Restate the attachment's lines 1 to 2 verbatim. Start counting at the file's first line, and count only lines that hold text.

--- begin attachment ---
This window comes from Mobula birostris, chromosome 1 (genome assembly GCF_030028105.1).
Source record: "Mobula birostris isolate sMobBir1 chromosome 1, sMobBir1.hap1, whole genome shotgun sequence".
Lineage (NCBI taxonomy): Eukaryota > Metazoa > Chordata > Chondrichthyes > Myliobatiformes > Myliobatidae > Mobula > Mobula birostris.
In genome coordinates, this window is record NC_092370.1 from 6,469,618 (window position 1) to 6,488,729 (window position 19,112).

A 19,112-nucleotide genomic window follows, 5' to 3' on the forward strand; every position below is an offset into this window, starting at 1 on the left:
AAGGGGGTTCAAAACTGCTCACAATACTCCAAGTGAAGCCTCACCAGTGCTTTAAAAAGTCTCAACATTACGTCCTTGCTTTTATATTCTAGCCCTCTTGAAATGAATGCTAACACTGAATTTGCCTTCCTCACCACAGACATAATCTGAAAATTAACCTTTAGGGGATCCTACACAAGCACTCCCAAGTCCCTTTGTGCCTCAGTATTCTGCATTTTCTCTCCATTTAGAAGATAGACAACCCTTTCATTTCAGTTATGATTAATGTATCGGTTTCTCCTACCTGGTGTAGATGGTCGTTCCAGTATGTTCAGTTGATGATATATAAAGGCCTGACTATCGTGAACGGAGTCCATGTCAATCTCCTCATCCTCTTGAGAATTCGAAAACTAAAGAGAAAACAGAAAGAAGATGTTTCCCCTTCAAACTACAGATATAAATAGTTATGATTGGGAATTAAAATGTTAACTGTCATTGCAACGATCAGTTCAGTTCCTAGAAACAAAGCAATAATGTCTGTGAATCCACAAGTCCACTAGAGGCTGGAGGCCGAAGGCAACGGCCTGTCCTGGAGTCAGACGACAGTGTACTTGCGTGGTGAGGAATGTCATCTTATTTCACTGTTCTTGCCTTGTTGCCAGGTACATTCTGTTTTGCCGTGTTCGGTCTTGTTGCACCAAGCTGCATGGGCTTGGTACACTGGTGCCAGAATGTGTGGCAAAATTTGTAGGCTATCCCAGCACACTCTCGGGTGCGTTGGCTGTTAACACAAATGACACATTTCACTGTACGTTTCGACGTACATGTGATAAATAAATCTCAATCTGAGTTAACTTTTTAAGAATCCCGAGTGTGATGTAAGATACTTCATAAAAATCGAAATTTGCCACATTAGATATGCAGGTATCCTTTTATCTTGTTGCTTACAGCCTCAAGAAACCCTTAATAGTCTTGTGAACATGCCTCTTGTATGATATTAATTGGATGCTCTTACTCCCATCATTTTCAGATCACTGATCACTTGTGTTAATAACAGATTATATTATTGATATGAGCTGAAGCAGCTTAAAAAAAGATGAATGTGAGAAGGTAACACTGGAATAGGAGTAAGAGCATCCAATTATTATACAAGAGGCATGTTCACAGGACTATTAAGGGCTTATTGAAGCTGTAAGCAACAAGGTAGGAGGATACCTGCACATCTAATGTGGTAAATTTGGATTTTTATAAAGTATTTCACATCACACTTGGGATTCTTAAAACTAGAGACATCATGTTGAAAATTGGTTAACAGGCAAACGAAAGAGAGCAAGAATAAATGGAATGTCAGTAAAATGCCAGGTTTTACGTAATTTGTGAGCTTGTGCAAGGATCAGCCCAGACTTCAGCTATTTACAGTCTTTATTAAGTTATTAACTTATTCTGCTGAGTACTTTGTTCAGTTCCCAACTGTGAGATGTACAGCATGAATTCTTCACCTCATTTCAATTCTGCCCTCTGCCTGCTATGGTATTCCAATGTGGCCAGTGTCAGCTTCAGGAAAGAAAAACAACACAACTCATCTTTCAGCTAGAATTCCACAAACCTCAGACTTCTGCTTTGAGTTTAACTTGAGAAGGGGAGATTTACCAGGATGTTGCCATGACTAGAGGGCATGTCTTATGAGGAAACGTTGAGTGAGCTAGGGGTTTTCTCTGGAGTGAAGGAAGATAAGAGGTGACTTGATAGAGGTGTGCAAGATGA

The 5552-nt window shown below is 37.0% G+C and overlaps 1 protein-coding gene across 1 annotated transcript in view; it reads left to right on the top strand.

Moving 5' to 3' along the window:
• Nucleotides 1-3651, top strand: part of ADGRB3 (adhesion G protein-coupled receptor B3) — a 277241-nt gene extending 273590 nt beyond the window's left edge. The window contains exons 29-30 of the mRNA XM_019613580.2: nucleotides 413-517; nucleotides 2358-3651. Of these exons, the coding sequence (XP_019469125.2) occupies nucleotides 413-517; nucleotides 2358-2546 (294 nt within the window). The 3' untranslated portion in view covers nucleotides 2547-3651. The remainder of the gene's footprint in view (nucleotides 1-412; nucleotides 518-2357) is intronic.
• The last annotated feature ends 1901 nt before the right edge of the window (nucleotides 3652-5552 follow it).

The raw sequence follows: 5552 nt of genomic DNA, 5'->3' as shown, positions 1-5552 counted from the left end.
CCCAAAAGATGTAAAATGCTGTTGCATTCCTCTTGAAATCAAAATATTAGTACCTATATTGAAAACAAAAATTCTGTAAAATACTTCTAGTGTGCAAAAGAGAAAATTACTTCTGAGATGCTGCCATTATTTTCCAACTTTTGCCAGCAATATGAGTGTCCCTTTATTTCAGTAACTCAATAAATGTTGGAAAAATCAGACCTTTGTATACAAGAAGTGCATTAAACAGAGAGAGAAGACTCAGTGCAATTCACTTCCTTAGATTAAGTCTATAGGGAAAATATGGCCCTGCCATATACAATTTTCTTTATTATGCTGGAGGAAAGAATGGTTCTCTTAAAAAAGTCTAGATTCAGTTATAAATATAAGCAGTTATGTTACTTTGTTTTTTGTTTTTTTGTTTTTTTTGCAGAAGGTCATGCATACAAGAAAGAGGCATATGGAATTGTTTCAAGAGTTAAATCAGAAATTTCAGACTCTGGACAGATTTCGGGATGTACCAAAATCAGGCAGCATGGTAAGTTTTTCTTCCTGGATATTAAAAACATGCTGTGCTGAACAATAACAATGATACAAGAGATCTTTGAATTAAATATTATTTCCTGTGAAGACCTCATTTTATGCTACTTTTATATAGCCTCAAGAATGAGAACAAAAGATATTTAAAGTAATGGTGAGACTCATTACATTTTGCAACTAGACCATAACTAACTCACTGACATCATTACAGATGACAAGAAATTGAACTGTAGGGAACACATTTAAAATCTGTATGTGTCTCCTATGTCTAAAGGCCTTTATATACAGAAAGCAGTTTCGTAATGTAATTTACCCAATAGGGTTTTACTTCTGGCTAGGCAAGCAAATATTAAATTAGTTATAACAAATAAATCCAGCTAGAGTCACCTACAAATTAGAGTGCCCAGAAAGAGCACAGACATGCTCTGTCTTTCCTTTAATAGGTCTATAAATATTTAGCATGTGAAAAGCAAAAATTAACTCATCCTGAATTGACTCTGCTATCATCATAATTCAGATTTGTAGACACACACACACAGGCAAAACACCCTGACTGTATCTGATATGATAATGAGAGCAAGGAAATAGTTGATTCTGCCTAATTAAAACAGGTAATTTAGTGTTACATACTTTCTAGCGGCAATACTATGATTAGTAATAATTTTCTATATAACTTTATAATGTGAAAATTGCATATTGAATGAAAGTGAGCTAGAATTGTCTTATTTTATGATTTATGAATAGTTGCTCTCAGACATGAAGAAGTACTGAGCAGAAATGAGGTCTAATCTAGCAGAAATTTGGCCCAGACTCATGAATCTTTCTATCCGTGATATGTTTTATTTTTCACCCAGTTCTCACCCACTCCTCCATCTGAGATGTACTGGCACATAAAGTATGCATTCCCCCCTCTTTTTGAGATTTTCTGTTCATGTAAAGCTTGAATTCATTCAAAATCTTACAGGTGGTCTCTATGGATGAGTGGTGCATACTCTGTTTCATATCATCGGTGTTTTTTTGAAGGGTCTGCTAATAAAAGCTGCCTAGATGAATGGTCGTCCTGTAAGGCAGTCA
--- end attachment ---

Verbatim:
This window comes from Mobula birostris, chromosome 1 (genome assembly GCF_030028105.1).
Source record: "Mobula birostris isolate sMobBir1 chromosome 1, sMobBir1.hap1, whole genome shotgun sequence".